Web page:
A Teacher’s Tips for Regaining Your Child’s Momentum
By Beth Fornauf
The symptoms of a school slump are easy to spot. Your child trudges home with a sagging backpack after school, and discards it by the door until the next morning. Any questions you ask about school are met with an eye roll and/or a shrug. The process of getting your child out of bed in the morning is growing longer and more painful with each passing day. You know something is wrong, but what should you do? Luckily, slumps like these are not permanent. All most kids need is a little energy boost, and a couple of teacher’s tricks of the trade. Read on to find out how you can help your child bust out of the slump.
Slump Buster #1: retool the workspace
You remember all those pencils, folders and notebooks you got during the back-to-school frenzy? Well, chances are they’ve been used up, misplaced or fallen apart. While there’s no need to replace every school supply that’s not up to snuff, sometimes some cool new tools – mechanical pencils, fresh erasers, a thumb drive can motivate kids to get back on top of the workload.
If you have time, dedicate an afternoon to laying out your child’s homework space. Teachers are always rearranging desks and reassigning seats. It gives students a new, refreshed perspective for learning. So do the same at home. In fact, as a teacher, my first assignment of the school year is having my students draw their homework space. Visualizing where they’ll accomplish work helps kids actually want to do it.
Help your child organize their desk, or set aside space in your kitchen for supplies. Ask your child for input on how to arrange the space to give them some ownership. You can even call the area their “office” so they know you take it seriously!
Slump Buster #2: know what’s up
Parents have a lot on their plates, and teachers know this. They try to keep you up-to-date in the easiest possible way. Many teachers have a website or monthly newsletter. Read these; they are written for parents. If you notice a big assignment or unit of study that might be the source of your child’s slump, talk to them about it. Ask what you can do to help.
Remember, the most important source of knowing what’s going on at school is your child. Be like the best teachers, and ask open-ended questions. Things like, “What did you do in science?” will elicit a better response than, “How was your day?” You’ll quickly learn what your child’s interests are, and they are more likely to share if you continue to ask.
Slump Buster #3: break it up
Contrary to popular belief, teachers don’t give homework to punish students (or their parents). Most of the time, it’s an opportunity for independent practice, or to apply skills learned in class. Be positive about the homework process. Schedule movement breaks for younger children to help them express their energy and refocus (this is why schools have recess).
Maybe after they read for 10 minutes, they get to go outside for a bit, or help you make a snack. For older kids, split study sessions into chunks according to subject. Making the task more manageable will help your child see that even less-than-desirable tasks can be done without pain.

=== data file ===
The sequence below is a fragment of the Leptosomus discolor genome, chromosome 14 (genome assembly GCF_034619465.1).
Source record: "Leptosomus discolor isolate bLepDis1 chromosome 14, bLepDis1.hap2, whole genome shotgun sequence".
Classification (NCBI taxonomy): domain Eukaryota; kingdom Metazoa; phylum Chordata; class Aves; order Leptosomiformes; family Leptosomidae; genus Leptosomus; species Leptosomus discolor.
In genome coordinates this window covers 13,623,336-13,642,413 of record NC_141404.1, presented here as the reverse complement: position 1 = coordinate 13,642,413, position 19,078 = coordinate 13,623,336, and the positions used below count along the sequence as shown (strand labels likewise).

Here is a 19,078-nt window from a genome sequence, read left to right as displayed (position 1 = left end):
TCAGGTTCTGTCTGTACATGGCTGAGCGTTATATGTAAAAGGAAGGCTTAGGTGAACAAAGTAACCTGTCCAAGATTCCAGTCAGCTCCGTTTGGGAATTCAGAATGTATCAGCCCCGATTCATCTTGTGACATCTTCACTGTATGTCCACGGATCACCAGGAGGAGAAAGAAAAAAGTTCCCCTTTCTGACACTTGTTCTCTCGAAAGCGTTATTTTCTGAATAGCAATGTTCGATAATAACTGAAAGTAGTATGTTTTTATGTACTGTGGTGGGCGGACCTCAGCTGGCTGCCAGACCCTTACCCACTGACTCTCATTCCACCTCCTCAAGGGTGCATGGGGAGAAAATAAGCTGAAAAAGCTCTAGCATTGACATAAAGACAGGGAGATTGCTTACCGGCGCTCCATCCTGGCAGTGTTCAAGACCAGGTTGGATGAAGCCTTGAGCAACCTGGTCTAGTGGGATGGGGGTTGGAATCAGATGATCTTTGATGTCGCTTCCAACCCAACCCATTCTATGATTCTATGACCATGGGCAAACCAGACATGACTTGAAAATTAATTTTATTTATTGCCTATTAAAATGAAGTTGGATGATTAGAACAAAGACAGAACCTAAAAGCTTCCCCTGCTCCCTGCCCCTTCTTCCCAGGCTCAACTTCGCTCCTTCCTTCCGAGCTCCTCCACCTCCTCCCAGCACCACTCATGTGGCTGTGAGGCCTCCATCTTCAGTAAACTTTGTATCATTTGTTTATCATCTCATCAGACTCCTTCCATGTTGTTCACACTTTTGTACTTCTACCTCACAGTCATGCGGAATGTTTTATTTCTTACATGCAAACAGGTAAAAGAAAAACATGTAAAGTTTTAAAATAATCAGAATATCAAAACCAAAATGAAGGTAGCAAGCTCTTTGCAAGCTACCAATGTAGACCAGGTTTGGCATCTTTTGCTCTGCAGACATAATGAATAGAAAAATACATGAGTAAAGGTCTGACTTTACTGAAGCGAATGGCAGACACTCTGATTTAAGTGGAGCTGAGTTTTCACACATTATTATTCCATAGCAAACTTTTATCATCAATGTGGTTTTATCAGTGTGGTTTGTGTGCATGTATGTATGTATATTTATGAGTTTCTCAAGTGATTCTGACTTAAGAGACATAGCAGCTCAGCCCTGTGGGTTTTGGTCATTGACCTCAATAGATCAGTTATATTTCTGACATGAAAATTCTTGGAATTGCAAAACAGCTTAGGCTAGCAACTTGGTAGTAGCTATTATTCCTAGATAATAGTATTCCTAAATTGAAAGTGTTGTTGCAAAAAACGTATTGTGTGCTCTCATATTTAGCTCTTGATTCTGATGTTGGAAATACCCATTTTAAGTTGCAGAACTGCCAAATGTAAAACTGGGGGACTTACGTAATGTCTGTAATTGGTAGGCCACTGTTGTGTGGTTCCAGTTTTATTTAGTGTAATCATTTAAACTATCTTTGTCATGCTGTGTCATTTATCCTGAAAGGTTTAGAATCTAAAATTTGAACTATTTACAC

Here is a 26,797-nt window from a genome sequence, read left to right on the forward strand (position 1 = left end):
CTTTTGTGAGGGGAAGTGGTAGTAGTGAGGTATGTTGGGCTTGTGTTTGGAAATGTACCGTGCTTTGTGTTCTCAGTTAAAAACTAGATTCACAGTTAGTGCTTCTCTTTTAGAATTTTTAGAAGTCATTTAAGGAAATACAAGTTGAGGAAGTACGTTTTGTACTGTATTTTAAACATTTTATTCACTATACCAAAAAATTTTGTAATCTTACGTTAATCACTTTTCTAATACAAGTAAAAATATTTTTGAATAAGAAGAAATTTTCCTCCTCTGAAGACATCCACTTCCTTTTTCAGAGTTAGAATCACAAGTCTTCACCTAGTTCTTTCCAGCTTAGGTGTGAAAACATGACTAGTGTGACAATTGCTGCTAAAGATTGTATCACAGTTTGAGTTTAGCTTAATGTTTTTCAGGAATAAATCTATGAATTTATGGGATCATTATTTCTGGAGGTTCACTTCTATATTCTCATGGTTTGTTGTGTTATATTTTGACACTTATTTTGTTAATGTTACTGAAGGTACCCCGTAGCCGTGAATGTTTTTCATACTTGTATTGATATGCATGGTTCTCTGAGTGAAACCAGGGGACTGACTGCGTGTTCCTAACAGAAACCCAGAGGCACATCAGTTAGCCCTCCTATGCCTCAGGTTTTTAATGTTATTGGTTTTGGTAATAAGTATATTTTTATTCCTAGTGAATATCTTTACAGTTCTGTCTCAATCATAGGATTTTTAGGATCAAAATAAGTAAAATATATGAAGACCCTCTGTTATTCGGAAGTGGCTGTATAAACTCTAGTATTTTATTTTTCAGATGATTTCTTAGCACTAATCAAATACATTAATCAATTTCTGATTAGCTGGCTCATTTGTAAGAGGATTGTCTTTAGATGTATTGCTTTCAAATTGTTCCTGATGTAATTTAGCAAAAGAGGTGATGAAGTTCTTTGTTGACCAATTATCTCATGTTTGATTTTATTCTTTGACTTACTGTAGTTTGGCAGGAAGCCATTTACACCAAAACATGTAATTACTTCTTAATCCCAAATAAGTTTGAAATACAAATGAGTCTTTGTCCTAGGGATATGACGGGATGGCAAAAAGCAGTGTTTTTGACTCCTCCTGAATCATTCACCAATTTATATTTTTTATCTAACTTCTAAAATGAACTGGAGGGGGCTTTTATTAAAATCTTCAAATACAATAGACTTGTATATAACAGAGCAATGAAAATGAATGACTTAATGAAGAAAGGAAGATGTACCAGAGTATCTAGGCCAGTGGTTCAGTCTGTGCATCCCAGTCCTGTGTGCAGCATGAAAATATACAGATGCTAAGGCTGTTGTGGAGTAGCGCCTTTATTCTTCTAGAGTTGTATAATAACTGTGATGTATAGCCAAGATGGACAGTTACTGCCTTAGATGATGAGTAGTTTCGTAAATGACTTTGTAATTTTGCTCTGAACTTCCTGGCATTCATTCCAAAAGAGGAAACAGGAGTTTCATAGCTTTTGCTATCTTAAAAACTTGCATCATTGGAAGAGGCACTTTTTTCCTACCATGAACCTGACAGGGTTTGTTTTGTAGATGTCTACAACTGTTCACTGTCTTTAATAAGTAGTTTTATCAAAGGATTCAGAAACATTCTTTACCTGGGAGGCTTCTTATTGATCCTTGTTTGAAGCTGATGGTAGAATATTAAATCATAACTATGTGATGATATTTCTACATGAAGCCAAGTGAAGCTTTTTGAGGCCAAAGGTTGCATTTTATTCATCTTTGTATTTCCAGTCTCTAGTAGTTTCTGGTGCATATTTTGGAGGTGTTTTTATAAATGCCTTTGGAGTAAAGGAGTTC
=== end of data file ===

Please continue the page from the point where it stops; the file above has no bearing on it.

And whatever you do, don’t bash the homework, teacher or class. This just fuels kids’ resistance to something they don’t want to do, and makes the days ahead more of a chore.
Slump Buster #4: feed their minds (and bodies)
School-day schedules are rigorous for kids of all ages. In many cases, kids have lunch early in the day, sometimes before 11 o’clock. By the time they get home, all they can think about is eating. If your child seems low on energy when they get home, have a healthy snack available. If you aren’t around when your child gets home, make sure there are options available for them, such as a small sandwich, fruit salad or veggies and dip. Low-sugar cereals are also an easy, healthy option.
But don’t stop with snacks. Keep in mind that eating breakfast is a crucial part of your child’s day. Kids need food in the morning like grown-ups need coffee. It provides an energy boost and, well, they just don’t function well without it. If your child refuses to eat at home, look into having them eat a hot breakfast at school, or pack a cereal bar and a piece of fruit.
Slump Buster #5: show up
Make a point to attend events at your child’s school, such as open houses, concerts or academic fairs and exhibitions. Events like these allow you to show your support and celebrate kids’ accomplishments. Parent-teacher conferences and meetings are important too, but you don’t want to send the message that you only go to school when there is a problem or concern. Besides, it’s always nice when your kids get to see you in their environment – it gives them a chance to show off!
Also keep in mind that, like you, teachers are very busy. Helpful parent volunteers can be a huge asset to a classroom. Ask your son or daughter’s teacher how you can help support the classroom and offer some ideas, such as organizing the classroom library, or copying handouts. It’s great if you can be in the classroom from time to time, but there are other ways to participate too.
If you’re unavailable during school hours, brainstorm things you can do from home, like compiling photos from the class field trip. You learn what’s happening in class, and if your child sees you making an effort to be involved, they may want to make an extra effort too.
You don’t have to be a teacher to help kids overcome the school-day doldrums; you just need these sure-to-stimulate strategies. Now get slump-busting!